Information/data collecting is the first key component of creating a smart parking program that is more than words on paper or code in an algorithm, but actually enhances and changes parkers’ experiences for the better. Data collected includes available spaces, parking transactions, payment activity, pedestrian activity, and knowledge of special activities such as large sporting events or construction. There are many technologies to collect this data from space sensors, video analytics, PARCS and meters sharing transaction data, and let’s not forget the data provided by the mobile phones carried everywhere by millions of people.
Automation, of course, plays an important role in a smart parking program as well. Access control, occupancy management, revenue control, intercoms, and decision-supporting tools are all base-level components of a viable integrated parking system. While useful to managing within the walls of the parking facility, the real value is unlocked when you connect the data to the driver to improve their experience
Your Mother Was Right: It’s Important to Share
Smart phones and apps that track our personal habits, that allow us to better utilize our time (e.g. Washington’s “DC Metro and Bus” transit app providing real time rail and bus predictions), and ride-sharing apps are already in daily use. Smart parking, however, takes these principles to an even more advanced level through incredibly sophisticated information creating and sharing. This is accomplished through:
1. Reporting & Analytics
• Understanding current performance and activity
• Analyzing data for trends to identify changing or new customer needs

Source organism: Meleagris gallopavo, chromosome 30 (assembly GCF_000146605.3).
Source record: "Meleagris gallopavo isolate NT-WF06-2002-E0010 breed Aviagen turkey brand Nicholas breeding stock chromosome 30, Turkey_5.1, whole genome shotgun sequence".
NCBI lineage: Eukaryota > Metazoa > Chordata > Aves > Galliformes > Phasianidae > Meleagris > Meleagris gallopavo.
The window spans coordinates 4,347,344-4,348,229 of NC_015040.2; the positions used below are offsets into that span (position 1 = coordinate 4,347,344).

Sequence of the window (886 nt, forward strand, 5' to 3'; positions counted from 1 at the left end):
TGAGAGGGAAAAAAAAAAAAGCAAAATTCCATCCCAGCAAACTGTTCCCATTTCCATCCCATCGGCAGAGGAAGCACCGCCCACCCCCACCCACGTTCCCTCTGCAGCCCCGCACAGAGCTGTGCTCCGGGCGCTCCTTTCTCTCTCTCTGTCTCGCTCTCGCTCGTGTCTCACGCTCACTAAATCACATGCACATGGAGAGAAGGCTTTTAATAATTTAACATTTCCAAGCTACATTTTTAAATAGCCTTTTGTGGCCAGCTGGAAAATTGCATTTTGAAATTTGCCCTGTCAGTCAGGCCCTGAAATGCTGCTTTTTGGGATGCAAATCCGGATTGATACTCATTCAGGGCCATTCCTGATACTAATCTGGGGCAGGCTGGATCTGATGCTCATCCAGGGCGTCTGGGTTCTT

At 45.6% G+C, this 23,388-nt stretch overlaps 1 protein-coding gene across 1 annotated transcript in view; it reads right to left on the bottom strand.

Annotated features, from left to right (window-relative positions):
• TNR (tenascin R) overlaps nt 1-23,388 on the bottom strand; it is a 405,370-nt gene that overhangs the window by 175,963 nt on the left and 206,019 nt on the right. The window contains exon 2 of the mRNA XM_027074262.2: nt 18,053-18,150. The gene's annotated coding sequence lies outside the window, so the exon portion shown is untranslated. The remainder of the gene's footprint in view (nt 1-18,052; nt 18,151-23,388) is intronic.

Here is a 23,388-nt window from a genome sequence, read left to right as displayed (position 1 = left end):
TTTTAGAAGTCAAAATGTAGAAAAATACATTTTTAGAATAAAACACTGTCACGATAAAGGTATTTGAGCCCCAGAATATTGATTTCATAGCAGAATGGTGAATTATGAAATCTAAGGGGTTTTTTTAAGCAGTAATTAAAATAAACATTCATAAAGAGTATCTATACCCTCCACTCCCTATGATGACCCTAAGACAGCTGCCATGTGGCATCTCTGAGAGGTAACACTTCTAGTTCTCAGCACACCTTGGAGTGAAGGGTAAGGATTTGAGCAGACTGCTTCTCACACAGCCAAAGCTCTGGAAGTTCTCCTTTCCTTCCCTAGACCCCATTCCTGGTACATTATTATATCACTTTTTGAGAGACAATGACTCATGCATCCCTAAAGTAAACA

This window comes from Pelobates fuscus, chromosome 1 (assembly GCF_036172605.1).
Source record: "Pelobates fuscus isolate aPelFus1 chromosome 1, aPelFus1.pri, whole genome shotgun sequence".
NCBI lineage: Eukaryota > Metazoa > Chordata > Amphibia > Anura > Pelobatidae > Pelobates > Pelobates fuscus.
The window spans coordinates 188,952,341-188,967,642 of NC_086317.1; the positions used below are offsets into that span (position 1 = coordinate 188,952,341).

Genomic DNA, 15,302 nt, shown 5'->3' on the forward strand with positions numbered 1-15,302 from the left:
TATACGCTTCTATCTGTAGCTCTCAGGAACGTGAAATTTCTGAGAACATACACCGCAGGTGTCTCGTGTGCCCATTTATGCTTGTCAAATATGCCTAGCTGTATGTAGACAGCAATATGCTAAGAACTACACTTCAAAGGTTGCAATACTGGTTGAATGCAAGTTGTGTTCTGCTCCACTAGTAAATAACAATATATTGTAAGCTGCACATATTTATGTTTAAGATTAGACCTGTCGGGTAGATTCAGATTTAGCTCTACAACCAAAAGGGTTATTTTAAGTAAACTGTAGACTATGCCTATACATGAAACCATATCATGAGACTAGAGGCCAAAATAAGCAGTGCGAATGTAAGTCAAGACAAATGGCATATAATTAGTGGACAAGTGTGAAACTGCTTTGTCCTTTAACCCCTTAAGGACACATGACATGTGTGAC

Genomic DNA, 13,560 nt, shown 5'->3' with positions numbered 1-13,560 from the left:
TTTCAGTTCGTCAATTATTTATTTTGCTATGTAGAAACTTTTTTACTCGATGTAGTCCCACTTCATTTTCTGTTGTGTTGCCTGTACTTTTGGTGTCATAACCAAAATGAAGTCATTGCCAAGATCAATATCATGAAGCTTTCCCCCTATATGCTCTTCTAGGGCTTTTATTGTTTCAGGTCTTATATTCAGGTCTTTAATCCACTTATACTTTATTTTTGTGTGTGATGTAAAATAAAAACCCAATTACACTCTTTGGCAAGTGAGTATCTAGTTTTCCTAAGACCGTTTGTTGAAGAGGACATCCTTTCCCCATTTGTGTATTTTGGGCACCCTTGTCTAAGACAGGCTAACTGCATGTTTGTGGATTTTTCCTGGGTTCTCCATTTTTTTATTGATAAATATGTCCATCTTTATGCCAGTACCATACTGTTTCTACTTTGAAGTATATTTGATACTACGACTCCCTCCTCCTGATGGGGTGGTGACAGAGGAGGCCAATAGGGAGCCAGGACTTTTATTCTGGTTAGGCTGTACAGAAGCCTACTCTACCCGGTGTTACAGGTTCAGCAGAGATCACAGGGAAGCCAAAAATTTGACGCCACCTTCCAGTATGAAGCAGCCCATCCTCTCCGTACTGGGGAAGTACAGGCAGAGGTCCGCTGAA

• Predicting usage of resources for potential events and running scenarios to understand how to maximize value
• Optimizing operations to achieve goals: revenue, turnover, availability, compliance, and more
2. Sharing information with other parking providers to power decision support tools
3. Sharing information with consumers and enabling the consumer to act on the information
• Signs in the garage
• Signs on the road
• Mobile apps
• Connected cars
• Tomorrow’s autonomous vehicles
How does this look in action? Imagine that holiday shopper being directed to an open space. That Uber driver, directed to the nearest parking spot and transmitting that information to his ride. That frantic holiday traveler, finding the closest/most affordable airport parking spot, before she leaves her home. The city’s transportation networks become more efficient as well, able to raise or lower parking prices in real time in order to control and spread out traffic flow. This could even trickle down to knowing where to send more shuttle buses, for instance, based on the network’s knowledge of where the majority of people have parked.
Ready to Get Smart?
Cities looking to smarten up their parking operations and improve their overall transportation network would do well to look for smart parking solutions that support all facets mentioned above. Bits and pieces allow for cracks in the system; a robust, holistic approach is really the optimal choice. Technology companies like T2 Systems are integral to a successful, supportable smart parking system.
Katie Swanson is Marketing Communications Manager, T2 Systems. She can be reached at Katie.swanson@T2systems.com